The level of debate, just over the past couple of days, has been impressive, and puts education debates to shame.  For instance, when I looked into vocabulary research last summer, what I found was virtually no scientific debate at all, and an apparently general innumeracy that supported Paul Krugman's contention that advanced mathematics is usually not important; what you need instead is just a level of comfort with numbers and a sense of how they relate to the real world.  The same was true when I looked closely at the most prominent statistical study of education research, John Hattie's meta-analysis of education studies; there were significant problems with his analysis that seemed to have been publicly noted, in the years since publication, only by a guy in Norway and by me, a high school English teacher.

This is not to say that education research is never thoughtfully debated.  When the Chetty, Friedman and Rockoff paper about the long-term effects of "high-VA" teachers came out, it was very carefully responded to by Bruce Baker, among others.  Overall, however, education research strikes me as basically a backwater, and especially those areas of research that have to do with actual pedagogy.  Perhaps this is partly because pedagogy, despite its central importance, seems more obscure to non-teachers than less important but larger-scale issues like school funding and class sizes.  These large-scale issues seem more like economics problems, and so tend to be studied, not by Ed. School professors, but by economists.  Some of the best work on class sizes was done by Alan Krueger, the chairman of Obama's Council of Economic Advisors, and the study on the long-term effects of "high-VA" teachers was done by Raj Chetty, who just won the Clark medal.

So, how can Education research get better?  I'm not sure.  I guess I hope people become more aware that it's lousy and that when scholarship is brought into public debate it is almost inevitably turned into propaganda, even by the scholars themselves. In particular I hope it becomes clear that some of the great received ideas of the ed. world are actually urban legends (vocabulary increases comprehension; schools can overcome poverty; etc.)--but that's another post.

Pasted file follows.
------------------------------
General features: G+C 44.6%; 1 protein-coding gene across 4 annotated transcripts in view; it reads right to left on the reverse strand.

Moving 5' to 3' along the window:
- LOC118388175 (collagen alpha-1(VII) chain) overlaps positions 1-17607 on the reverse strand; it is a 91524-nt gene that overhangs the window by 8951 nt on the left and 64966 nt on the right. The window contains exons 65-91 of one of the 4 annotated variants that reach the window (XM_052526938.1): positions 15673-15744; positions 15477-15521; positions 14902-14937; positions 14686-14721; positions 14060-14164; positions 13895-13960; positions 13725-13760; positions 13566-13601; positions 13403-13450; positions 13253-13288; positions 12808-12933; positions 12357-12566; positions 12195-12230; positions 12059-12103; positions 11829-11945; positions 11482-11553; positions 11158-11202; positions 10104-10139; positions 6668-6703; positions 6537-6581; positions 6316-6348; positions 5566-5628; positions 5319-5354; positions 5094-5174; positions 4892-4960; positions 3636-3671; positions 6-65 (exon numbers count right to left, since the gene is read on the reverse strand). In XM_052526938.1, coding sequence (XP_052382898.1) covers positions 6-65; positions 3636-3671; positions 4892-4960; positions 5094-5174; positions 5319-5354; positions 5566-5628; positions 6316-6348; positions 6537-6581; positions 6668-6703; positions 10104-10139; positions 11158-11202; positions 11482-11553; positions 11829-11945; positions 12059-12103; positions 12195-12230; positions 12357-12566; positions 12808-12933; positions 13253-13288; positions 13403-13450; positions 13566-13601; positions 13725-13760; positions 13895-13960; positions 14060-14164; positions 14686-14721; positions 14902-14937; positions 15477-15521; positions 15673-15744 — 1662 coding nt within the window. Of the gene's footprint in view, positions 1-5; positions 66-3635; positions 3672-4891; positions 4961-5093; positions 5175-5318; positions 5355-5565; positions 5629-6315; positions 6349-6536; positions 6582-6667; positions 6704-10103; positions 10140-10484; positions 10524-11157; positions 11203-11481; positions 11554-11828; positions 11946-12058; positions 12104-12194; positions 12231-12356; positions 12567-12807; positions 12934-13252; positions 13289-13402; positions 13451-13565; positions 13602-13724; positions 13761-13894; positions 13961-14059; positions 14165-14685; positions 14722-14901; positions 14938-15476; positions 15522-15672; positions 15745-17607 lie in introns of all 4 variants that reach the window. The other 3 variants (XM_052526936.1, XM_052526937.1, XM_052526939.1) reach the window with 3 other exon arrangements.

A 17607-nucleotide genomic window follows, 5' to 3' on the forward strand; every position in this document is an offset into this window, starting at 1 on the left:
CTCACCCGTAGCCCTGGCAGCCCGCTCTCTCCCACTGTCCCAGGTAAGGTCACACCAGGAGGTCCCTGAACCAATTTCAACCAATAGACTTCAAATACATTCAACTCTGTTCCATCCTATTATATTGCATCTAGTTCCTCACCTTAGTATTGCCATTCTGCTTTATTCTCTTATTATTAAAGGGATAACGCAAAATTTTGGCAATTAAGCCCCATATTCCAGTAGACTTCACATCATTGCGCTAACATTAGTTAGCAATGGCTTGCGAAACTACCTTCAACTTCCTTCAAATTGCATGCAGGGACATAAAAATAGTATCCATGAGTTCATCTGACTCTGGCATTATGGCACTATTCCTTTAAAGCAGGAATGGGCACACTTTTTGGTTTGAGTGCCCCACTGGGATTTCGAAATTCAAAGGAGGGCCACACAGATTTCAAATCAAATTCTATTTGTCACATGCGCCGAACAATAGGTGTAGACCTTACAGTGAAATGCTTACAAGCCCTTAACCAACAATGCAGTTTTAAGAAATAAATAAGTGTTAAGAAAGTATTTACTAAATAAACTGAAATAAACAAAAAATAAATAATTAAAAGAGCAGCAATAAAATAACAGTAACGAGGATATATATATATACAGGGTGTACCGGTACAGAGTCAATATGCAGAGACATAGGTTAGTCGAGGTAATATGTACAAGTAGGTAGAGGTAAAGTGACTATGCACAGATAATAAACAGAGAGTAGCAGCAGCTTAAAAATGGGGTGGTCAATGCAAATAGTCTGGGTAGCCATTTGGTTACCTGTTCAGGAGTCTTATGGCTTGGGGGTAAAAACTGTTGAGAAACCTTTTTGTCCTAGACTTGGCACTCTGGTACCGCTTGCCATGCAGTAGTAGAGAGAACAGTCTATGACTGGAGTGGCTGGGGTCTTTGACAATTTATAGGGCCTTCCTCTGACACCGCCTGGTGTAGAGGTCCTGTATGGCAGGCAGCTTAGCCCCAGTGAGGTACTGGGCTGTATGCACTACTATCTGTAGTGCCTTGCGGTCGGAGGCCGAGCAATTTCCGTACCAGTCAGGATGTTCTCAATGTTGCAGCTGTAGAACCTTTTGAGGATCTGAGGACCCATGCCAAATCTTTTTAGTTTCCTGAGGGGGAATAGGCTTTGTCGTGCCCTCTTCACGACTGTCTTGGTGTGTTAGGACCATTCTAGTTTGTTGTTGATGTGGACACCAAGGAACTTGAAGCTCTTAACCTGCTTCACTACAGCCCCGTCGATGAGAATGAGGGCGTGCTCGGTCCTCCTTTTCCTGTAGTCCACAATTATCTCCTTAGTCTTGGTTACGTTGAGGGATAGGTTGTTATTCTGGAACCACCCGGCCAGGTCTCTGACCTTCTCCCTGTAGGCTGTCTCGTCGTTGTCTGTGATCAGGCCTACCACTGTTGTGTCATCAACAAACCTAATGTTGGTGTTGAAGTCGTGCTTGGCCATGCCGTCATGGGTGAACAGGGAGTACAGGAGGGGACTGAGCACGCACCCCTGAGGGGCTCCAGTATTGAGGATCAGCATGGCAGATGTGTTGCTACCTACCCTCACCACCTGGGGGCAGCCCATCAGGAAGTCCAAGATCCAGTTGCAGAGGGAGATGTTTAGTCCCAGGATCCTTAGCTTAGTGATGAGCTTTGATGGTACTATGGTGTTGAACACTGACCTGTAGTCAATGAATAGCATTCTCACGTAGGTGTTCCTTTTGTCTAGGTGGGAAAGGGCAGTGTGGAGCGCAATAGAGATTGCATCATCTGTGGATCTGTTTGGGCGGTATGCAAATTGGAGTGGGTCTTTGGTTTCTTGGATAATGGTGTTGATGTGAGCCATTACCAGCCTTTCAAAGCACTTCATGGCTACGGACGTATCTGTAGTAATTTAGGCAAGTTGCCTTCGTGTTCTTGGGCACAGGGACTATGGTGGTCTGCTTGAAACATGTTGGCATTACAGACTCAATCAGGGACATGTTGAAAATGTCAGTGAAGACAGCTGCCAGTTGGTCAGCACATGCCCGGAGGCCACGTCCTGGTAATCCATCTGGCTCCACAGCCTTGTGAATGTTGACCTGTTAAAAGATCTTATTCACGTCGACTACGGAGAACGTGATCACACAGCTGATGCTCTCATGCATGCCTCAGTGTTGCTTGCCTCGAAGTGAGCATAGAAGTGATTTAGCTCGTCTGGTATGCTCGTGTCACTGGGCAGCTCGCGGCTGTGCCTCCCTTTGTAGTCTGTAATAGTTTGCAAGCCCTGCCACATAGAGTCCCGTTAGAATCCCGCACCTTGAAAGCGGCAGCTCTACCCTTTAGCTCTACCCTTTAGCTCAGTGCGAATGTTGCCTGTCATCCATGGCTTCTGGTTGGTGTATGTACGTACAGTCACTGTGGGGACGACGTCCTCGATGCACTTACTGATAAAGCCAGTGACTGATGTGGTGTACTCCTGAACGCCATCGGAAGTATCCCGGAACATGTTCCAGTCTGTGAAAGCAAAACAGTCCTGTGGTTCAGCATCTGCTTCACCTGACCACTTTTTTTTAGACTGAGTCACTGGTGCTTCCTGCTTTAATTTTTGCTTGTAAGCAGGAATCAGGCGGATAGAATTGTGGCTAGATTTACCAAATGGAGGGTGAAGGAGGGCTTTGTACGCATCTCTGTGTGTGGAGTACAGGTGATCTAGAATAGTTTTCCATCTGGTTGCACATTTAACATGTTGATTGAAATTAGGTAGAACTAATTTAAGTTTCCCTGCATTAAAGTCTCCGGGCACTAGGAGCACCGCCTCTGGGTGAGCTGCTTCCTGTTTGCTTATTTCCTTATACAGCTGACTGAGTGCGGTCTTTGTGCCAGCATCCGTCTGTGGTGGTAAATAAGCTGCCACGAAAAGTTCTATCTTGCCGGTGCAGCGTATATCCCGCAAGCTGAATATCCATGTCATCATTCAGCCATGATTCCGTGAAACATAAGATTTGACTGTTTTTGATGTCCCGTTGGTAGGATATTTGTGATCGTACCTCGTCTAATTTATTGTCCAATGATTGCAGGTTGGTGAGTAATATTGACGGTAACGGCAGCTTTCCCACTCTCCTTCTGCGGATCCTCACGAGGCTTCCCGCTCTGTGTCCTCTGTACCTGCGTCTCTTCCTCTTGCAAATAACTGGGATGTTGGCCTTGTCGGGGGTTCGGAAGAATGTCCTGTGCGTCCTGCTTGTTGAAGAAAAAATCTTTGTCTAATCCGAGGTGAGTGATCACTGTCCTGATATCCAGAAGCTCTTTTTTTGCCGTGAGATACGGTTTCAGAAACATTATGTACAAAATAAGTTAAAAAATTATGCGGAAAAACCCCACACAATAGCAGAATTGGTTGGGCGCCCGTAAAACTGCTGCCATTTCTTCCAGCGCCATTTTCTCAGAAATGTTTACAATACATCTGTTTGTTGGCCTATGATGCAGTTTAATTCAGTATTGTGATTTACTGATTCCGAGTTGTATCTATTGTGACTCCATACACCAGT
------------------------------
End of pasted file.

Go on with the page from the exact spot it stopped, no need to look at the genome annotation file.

1. What has always bothered me about inservice days and teacher education is that I never went to one where we just sat around and discussed what the current research was on a topic. '

    For example, for the three day summer inservice on cooperative learning, the Harvard professor who came just kept having us do little cooperative learning exercises. I wanted some thoughtful discussion about the use of it, but no. Just dumb little drills to go through. I finally walked out.

    But, after reading your comments on ed. research, my guess now is the professor had not ever even considered times when it might or might not be useful. A really depressing thought.

    Thanks. A really good column.

    1. Yes--those professional development days can be frustrating. I think the reason is that the ed. research is fairly thin and inconclusive, so that even though the professor probably has thought about the usefulness of cooperative learning, the data is not very conclusive on when or how or how much would be best. In fact, it's almost more honest for them NOT to pretend that what they say is "data-driven", since it is rarely good data that's driving anything, but rather the preconceived ideas that are driving the data, as seems to have happened with this economics paper on debt and growth.

      Of course, there is SOME research that strikes me as useful and interesting (like the paper I discussed in "Research Shows that "research-based" pedagogy doesn't work", or the interesting paper I talked about in "What Seems Natural, and To Whom, and Why?")--but you have to always be reading it with a critical eye...

      Thanks for your comment!